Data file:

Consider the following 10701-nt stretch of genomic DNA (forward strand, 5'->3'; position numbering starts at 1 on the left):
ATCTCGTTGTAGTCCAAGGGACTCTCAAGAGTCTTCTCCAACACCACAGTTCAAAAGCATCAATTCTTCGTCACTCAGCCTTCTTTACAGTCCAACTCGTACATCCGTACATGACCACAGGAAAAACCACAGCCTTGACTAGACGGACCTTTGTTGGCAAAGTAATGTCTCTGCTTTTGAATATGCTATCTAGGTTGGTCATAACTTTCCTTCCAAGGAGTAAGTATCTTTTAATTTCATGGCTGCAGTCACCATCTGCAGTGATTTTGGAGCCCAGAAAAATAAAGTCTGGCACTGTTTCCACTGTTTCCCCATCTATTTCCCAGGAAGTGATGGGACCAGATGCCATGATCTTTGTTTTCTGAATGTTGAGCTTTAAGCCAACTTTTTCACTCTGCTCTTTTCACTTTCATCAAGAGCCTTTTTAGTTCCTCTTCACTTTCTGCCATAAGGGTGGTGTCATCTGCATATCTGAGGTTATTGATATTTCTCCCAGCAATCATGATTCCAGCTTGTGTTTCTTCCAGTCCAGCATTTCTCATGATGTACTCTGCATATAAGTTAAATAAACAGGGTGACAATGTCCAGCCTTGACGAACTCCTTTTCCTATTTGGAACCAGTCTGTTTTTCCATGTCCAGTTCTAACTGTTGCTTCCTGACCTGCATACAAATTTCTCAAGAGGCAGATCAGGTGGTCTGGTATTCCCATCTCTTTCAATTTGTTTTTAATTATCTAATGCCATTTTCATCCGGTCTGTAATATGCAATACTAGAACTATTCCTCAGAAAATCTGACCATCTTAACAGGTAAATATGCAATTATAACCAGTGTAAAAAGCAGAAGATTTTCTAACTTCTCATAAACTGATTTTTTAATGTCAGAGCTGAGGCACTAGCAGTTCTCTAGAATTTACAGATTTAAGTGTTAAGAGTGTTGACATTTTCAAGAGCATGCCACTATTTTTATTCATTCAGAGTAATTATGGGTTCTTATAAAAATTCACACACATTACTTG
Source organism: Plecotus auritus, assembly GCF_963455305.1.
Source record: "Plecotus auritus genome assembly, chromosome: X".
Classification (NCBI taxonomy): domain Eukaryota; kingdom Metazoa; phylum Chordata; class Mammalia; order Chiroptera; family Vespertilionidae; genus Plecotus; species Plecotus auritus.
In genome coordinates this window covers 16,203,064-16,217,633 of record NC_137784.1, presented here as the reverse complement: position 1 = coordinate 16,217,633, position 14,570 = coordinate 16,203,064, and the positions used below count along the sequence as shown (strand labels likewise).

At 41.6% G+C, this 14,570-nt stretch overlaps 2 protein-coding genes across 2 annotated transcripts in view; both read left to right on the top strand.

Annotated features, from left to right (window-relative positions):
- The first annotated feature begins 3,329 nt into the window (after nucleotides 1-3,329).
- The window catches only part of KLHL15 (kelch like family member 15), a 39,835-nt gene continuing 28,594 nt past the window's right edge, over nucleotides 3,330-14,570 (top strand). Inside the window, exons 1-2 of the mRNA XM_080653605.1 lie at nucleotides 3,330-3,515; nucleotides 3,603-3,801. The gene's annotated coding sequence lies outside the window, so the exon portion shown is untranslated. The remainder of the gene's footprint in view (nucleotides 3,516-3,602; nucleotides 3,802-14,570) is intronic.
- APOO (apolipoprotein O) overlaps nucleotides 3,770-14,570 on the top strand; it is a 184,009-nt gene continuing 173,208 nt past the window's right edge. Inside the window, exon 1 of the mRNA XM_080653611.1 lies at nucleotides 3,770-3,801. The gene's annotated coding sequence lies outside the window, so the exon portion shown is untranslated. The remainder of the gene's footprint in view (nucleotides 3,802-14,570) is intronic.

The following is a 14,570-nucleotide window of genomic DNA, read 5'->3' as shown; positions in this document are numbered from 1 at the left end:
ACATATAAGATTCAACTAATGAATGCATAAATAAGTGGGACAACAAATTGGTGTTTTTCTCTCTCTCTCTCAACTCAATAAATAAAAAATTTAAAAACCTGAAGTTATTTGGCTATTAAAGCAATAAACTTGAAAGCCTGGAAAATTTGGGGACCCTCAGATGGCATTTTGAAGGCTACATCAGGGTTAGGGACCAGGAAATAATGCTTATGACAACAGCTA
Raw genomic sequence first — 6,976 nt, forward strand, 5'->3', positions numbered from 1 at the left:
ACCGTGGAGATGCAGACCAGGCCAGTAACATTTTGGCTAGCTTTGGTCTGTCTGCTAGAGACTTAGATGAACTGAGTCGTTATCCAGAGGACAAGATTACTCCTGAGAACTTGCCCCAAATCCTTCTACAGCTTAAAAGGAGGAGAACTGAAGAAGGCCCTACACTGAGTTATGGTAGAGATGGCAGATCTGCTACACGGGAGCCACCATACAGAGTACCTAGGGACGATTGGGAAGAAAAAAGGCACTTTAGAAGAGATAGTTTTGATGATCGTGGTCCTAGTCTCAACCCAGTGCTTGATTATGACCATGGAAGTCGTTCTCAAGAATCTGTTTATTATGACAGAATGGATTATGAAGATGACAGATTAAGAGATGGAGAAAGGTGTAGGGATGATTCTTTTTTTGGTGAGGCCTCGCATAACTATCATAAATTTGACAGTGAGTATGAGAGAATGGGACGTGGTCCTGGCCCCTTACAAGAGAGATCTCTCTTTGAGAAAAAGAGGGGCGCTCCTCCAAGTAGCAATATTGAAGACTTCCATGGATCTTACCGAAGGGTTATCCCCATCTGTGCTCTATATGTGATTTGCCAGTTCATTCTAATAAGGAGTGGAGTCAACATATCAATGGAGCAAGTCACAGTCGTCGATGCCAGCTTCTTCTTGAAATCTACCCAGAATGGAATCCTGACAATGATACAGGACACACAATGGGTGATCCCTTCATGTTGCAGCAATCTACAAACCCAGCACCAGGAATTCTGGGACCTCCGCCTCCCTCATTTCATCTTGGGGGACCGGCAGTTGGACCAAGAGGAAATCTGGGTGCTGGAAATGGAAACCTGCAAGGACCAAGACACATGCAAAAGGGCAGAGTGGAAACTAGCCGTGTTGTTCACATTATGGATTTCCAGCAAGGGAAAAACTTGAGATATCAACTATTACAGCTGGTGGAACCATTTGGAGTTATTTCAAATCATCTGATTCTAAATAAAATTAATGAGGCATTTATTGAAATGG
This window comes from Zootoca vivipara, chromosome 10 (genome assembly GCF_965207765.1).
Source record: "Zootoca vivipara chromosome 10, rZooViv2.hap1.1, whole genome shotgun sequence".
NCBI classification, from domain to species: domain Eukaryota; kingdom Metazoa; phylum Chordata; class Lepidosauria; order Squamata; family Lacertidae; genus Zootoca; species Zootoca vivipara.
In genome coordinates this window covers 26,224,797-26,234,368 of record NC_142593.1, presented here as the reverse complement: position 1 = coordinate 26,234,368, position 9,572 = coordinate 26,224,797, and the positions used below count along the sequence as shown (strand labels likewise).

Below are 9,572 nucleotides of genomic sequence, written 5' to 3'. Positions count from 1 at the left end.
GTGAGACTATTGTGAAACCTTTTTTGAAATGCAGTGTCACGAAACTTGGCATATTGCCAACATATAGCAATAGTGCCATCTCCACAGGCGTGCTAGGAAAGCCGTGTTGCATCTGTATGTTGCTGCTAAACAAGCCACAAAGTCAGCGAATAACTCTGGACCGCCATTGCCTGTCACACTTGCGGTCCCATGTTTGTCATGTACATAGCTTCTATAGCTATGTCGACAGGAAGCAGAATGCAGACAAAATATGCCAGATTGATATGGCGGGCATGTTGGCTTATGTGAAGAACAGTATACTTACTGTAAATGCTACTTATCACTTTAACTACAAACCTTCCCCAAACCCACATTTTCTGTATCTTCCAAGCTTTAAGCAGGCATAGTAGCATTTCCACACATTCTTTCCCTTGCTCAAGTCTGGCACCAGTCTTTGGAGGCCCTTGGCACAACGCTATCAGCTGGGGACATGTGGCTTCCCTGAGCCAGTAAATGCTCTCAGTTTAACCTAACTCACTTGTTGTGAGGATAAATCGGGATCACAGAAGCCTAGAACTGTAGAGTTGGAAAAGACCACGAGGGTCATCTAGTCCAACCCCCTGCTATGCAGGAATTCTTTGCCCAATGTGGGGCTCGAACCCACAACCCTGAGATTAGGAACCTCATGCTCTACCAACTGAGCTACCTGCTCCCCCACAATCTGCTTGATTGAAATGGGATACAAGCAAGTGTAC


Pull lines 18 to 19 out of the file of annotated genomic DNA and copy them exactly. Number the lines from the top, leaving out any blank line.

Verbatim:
NCBI classification, from domain to species: domain Eukaryota; kingdom Metazoa; phylum Chordata; class Lepidosauria; order Squamata; family Lacertidae; genus Zootoca; species Zootoca vivipara.
In genome coordinates this window covers 26,224,797-26,234,368 of record NC_142593.1, presented here as the reverse complement: position 1 = coordinate 26,234,368, position 9,572 = coordinate 26,224,797, and the positions used below count along the sequence as shown (strand labels likewise).